History of Modern Philosophy

Richard Falckenberg
History of Modern Philosophy

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Title: History Of Modern Philosophy From Nicolas of Cusa to the
Present Time
Author: Richard Falckenberg
Release Date: February 15, 2004 [EBook #11100]
Language: English
Character set encoding: ISO-8859-1

Produced by Juliet Sutherland, Lazar Liveanu and PG Distributed

From Nicolas of Cusa to the Present Time

Professor of Philosophy in the University of Erlangen

ARMSTRONG, JR. Professor of Philosophy in Wesleyan University

The aim of this translation is the same as that of the original work.
Each is the outcome of experience in university instruction in
philosophy, and is intended to furnish a manual which shall be at once
scientific and popular, one to stand midway between the exhaustive
expositions of the larger histories and the meager sketches of the
compendiums. A pupil of Kuno Fischer, Fortlage, J.E. Erdmann, Lotze,
and Eucken among others, Professor Falckenberg began his career as
Docent in the university of Jena. In the year following the first edition
of this work he became Extraordinarius in the same university, and in
1888 Ordinarius at Erlangen, choosing the latter call in preference to
an invitation to Dorpat as successor to Teichmüller. The chair at
Erlangen he still holds. His work as teacher and author has been chiefly
in the history of modern philosophy. Besides the present work and
numerous minor articles, he has published the following: _Ueber den
intelligiblen Charakter, zur Kritik der Kantischen Freiheitslehre_ 1879;
_Grundzüge der Philosophie des Nicolaus Cusanus_, 1880-81; and
_Ueber die gegenwärtige Lage der deutschen Philosophie_, 1890
(inaugural address at Erlangen). Since 1884-5 Professor Falckenberg
has also been an editor of the _Zeitschrift für Philosophie und
philosophische Kritik_, until 1888 in association with Krohn, and after
the latter's death, alone. At present he has in hand a treatise on Lotze
for a German series analogous to Blackwood's Philosophical Classics,
which is to be issued under his direction. Professor Falckenberg's
general philosophical position may be described as that of moderate
idealism. His historical method is strictly objective, the aim being a
free reproduction of the systems discussed, as far as possible in their
original terminology and historical connection, and without the
intrusion of personal criticism.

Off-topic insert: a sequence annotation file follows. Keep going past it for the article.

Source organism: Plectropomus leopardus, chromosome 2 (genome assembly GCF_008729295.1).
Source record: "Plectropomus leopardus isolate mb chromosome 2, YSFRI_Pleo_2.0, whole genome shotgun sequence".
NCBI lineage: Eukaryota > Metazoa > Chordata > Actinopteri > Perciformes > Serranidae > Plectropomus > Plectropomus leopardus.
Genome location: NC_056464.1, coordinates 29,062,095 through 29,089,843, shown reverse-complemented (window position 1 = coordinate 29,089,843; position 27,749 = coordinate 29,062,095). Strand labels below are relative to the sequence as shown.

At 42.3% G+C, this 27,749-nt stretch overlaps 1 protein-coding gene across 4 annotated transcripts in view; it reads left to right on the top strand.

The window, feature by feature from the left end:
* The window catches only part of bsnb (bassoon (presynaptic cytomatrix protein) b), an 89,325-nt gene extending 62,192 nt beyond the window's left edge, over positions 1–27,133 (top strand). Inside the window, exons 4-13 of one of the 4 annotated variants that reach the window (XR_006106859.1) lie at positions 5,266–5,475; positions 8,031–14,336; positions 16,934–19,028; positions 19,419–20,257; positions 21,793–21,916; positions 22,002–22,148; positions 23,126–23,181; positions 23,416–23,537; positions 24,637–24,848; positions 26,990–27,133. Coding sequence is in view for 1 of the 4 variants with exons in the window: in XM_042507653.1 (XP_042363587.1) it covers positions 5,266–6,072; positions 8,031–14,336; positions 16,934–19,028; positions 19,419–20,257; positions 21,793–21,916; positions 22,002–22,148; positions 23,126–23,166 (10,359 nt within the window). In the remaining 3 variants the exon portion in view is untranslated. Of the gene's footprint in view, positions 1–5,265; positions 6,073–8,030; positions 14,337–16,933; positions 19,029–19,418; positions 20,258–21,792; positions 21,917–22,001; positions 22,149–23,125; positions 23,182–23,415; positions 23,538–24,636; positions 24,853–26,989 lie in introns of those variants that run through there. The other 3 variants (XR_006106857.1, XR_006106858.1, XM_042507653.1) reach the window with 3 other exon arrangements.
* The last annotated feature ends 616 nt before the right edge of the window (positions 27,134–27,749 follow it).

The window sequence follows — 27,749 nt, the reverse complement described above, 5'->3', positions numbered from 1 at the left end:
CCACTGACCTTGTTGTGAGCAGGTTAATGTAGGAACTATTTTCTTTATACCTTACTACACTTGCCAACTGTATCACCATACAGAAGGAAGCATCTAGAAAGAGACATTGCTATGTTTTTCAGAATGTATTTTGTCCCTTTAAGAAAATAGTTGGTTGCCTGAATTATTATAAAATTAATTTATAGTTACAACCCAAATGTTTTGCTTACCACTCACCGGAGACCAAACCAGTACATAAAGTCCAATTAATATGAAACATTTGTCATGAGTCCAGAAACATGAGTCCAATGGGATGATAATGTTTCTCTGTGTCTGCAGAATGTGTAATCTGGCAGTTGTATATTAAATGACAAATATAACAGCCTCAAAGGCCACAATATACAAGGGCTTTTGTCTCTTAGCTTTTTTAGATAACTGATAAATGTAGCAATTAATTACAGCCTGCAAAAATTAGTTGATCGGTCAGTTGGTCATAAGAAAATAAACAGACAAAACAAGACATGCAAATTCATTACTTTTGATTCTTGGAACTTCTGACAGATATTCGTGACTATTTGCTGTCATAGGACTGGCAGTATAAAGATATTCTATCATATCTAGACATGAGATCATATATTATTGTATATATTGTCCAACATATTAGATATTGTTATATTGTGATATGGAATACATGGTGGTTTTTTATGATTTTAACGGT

The translation has been made from the second German edition (1892),

with still later additions and corrections communicated by the author in
manuscript. The translator has followed the original faithfully but not
slavishly. He has not felt free to modify Professor Falckenberg's
expositions, even in the rare cases where his own opinions would have
led him to dissent, but minor changes have been made wherever needed
to fit the book for the use of English-speaking students. Thus a few
alterations have been made in dates and titles, chiefly under the English
systems and from the latest authorities; and a few notes added in
elucidation of portions of the text. Thus again the balance of the
bibliography has been somewhat changed, including transfers from text
to notes and vice versa and a few omissions, besides the introduction of
a number of titles from our English philosophical literature chosen on
the plan referred to in the preface to the first German edition. The
glossary of terms foreign to the German reader has been replaced by a
revision and expansion of the index, with the analyses of the glossary
as a basis. Wherever possible, and this has been true in all important
cases, the changes have been indicated by the usual signs.
The translator has further rewritten

Chapter XV.
, Section 3, on recent British and American Philosophy. In this so much
of the author's (historical) standpoint and treatment as proved
compatible with the aim of a manual in English has been retained, but
the section as a whole has been rearranged and much enlarged.
The labor of translation has been lightened by the example of previous
writers, especially of the translators of the standard treatises of
Ueberweg and Erdmann. The thanks of the translator are also due to
several friends who have kindly aided him by advice or assistance: in
particular to his friend and former pupil, Mr. C.M. Child, M.S., who
participated in the preparation of a portion of the translation; and above
all to Professor Falckenberg himself, who, by his willing sanction of
the work and his co-operation throughout its
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